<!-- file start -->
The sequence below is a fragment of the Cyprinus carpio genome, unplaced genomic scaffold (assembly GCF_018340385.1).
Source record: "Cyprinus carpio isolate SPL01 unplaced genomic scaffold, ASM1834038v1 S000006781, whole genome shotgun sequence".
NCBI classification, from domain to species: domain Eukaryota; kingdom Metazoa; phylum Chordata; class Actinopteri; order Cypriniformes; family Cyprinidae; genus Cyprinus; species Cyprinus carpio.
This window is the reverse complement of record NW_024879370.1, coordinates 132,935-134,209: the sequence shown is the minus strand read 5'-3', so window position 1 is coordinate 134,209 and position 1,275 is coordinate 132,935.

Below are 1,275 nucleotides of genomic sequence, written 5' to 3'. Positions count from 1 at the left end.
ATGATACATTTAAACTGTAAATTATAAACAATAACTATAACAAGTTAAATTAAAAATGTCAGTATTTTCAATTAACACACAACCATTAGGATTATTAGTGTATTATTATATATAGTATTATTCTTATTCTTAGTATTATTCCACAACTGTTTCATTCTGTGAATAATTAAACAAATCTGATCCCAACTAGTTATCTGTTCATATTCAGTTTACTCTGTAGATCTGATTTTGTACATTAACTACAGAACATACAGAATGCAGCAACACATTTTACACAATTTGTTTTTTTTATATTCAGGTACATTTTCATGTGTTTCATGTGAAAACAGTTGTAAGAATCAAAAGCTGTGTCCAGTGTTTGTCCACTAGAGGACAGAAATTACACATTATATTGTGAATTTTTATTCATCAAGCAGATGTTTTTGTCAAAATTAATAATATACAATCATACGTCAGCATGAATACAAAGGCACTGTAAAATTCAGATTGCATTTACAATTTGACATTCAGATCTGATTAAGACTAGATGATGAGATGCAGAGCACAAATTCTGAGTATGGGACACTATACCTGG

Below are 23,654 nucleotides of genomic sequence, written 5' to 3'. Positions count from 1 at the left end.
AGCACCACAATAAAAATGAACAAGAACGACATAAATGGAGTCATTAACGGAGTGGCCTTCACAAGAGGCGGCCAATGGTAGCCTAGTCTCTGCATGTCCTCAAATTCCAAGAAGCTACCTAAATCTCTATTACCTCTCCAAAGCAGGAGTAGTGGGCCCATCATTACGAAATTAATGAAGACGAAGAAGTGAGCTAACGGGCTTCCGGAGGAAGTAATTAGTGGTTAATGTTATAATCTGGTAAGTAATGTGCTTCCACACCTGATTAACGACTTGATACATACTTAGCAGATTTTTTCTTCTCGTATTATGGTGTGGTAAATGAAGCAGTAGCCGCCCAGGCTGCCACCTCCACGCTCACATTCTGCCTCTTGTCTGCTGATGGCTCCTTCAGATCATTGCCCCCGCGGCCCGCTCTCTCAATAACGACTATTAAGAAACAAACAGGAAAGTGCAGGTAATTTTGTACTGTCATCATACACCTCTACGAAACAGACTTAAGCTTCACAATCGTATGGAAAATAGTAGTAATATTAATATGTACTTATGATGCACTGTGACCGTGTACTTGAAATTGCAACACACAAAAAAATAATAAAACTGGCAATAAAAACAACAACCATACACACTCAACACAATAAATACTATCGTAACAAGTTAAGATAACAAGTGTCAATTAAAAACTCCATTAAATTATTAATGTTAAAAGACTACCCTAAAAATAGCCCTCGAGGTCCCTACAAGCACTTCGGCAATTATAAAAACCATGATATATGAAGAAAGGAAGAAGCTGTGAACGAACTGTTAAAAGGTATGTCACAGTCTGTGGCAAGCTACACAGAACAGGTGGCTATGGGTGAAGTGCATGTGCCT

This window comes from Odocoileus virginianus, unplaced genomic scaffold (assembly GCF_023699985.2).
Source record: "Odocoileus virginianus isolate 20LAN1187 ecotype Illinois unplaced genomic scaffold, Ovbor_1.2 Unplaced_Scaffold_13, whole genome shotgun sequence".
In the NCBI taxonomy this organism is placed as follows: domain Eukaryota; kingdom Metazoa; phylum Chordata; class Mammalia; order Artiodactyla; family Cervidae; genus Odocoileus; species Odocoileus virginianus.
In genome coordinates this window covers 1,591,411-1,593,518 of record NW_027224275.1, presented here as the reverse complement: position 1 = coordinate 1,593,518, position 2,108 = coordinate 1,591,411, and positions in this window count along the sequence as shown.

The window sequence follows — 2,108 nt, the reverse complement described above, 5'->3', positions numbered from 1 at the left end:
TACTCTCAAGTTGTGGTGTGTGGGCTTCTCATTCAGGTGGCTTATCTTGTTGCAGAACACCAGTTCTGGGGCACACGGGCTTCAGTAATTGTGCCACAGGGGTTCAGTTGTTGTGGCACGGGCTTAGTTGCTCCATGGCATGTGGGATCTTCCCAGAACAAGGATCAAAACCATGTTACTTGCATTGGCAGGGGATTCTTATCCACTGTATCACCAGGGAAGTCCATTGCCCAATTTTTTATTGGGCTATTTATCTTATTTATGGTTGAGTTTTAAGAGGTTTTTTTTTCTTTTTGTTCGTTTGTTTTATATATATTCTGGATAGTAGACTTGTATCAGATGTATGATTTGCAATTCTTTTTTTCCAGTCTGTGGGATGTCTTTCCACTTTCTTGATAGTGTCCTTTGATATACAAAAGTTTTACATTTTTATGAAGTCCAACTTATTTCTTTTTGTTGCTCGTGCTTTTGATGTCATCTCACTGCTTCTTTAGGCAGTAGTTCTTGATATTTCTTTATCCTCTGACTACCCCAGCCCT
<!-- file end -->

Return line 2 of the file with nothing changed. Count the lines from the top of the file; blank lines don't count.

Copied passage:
Source record: "Cyprinus carpio isolate SPL01 unplaced genomic scaffold, ASM1834038v1 S000006781, whole genome shotgun sequence".